SU's Goyens Helps Tell Story of Anarchism Through the Eyes of Helene Minkin
SALISBURY, MD---Most scholars of anarchism are familiar with the work of Johann Most, credited with popularizing the concept of “propaganda of the deed” by advocating publicity of violent retaliation against counter-revolutionaries.
Dr. Tom Goyens of Salisbury University’s History Department, however, was not satisfied only knowing about the works of the 19th-century German-American firebrand and newspaper editor. He wanted to know the man himself.
Enter Helene Minkin.
While conducting research for a biography on Most, Goyens was surprised to find only a handful of recollections by those who knew Most closely. He turned his attention to Most’s widow, Minkin, who knew the anarchist for 18 years as a friend, partner and parent.
Minkin’s memoirs were serialized in the Yiddish daily newspaper Forverts in 1932, providing an intimate — if not always flattering — account of the anarchist movement in the U.S.
“It’s just a completely different look” at Most and the movement, said Goyens, noting that Minkin’s account was “sort of a rebuttal” to a memoir written by her former roommate, noted anarchist Emma Goldman. “It’s a unique perspective.”
With a grant from SU’s Charles R. and Martha N. Fulton School of Liberal Arts, Goyens saw an opportunity to make this historical information more readily available to current and future scholars.
The resulting book, Storm in My Heart: Memories from the Widow of Johann Most, was released by AK Press this year. Edited by Goyens and translated by Dr. Alisa Braun, academic director of the Institute for Jewish Learning at New York’s Jewish Theological Seminar, the first English translation from the original Yiddish version has earned praise from authors and academics alike.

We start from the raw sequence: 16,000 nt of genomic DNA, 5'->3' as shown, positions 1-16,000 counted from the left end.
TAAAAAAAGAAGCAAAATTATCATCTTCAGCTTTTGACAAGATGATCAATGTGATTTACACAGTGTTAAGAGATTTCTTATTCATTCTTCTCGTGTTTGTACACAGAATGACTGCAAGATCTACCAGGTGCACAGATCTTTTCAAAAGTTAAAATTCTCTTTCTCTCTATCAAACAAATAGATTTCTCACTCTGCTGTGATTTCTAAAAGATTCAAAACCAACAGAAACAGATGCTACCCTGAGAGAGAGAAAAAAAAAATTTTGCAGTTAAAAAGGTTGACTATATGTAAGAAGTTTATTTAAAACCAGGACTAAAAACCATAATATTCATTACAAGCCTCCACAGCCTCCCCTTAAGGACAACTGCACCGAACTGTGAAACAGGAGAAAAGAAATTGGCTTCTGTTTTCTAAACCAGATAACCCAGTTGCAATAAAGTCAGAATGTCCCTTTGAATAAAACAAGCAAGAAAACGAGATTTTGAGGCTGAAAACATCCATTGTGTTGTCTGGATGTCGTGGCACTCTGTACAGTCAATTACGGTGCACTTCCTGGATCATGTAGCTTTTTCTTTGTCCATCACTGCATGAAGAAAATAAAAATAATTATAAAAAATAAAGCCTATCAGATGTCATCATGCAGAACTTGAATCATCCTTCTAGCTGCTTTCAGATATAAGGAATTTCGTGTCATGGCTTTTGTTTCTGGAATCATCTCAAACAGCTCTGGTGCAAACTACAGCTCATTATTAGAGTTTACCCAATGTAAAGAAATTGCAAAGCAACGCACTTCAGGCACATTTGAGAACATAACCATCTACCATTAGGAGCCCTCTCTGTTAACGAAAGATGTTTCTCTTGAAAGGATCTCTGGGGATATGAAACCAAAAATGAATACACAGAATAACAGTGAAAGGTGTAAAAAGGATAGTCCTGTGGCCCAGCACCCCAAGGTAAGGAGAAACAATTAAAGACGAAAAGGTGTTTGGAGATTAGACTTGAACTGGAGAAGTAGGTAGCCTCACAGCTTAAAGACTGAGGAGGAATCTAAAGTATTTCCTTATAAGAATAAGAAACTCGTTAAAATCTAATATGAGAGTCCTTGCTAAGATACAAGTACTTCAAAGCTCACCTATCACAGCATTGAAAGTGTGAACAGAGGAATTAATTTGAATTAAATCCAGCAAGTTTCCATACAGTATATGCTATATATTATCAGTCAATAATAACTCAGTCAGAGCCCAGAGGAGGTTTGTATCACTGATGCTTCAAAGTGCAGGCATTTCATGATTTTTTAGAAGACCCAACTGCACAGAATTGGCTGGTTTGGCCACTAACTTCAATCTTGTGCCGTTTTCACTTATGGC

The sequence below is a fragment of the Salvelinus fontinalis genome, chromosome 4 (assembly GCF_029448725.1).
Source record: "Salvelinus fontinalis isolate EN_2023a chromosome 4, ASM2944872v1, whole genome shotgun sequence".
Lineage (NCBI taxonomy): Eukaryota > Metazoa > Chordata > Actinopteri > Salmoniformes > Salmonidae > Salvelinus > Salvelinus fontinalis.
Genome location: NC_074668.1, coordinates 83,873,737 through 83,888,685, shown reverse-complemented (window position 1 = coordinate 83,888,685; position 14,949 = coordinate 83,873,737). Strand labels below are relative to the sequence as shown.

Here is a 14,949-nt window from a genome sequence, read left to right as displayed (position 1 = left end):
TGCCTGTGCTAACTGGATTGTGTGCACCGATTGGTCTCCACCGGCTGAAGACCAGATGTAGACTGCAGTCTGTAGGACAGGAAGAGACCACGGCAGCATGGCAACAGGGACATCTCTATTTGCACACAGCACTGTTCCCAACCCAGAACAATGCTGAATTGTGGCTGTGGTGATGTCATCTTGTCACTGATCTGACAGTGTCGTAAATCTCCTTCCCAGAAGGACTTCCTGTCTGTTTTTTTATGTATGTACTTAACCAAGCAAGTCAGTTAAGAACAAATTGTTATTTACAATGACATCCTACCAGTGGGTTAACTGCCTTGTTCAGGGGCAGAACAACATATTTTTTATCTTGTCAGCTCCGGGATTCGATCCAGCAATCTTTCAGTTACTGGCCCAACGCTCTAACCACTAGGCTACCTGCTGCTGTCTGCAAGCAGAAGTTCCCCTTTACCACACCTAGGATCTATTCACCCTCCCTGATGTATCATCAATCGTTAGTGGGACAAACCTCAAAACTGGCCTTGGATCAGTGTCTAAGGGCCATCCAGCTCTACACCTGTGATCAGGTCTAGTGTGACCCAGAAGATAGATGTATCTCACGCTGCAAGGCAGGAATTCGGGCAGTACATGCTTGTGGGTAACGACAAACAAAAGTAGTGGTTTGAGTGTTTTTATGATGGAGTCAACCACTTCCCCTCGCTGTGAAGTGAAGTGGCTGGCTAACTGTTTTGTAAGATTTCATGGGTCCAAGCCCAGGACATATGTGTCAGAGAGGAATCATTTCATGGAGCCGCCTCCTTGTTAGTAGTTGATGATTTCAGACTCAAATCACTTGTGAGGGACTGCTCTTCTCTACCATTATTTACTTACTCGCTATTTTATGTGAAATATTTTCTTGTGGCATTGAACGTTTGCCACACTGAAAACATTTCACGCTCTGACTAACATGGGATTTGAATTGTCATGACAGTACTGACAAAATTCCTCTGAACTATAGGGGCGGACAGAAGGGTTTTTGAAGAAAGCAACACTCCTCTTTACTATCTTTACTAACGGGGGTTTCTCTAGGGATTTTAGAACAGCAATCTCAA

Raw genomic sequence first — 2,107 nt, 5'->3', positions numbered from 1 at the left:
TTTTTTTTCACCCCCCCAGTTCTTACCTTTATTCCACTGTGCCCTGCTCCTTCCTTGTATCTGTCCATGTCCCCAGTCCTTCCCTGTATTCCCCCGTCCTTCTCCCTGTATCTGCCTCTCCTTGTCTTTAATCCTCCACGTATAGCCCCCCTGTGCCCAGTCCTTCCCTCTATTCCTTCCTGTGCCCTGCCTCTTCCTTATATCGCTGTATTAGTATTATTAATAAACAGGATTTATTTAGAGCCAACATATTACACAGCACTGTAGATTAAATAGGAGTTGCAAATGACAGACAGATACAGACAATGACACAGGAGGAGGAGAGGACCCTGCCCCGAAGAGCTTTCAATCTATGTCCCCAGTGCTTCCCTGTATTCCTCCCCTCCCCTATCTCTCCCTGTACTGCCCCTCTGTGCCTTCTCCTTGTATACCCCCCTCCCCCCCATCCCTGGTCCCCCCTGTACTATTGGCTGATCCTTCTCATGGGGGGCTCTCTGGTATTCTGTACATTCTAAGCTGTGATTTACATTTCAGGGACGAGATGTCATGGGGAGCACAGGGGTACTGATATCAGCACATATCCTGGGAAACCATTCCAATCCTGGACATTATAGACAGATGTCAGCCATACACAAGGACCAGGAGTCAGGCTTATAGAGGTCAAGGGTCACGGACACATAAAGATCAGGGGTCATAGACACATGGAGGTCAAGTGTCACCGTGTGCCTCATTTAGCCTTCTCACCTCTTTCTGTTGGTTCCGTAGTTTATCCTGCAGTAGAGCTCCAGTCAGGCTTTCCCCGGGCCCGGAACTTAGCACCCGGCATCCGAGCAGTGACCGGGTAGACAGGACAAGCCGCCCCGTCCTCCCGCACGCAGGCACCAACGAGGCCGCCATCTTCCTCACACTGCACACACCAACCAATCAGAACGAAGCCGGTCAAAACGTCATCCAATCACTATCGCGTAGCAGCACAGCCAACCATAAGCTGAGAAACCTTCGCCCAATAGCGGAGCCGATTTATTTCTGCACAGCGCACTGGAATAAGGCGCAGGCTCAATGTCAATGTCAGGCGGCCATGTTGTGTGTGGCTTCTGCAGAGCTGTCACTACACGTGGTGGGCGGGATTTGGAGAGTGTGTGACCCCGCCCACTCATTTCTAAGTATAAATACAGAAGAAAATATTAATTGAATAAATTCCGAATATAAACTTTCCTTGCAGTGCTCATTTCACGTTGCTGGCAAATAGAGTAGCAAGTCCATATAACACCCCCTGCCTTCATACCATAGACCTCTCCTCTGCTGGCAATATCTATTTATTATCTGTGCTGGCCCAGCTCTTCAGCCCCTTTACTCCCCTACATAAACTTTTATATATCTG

“Expertly translated, Storm in My Heart is indispensable for anybody interested in the history of the American left,” said Tony Michaels, author of A Fire in Their Hearts, Yiddish Socialists in New York.
Barry Pateman, former associate editor of the Emma Goldman papers, called the memoirs “historically important,” adding that they “have been sensitively and ably edited by … Goyens.”
Kenyon Zimmer, author of Immigrants Against the State: Yiddish and Italian Anarchism in America, noted that “Scholars and activists alike will learn much from this deeply personal account of a radical life.”
Beyond their role in anarchist studies, Minkin’s memoirs also paint a picture of Europeans and others coming to the U.S. and attempting to assimilate in the late 1800s, Goyens said.
“They can be useful for immigration historians, as well,” he said.
In addition to Storm in My Heart, Goyens is the author of Beer and Revolution: The German Anarchist Movement in New York City, 1880-1919, and is continuing his research on Most.
For more information call 410-543-6030 or visit the SU website at www.salisbury.edu.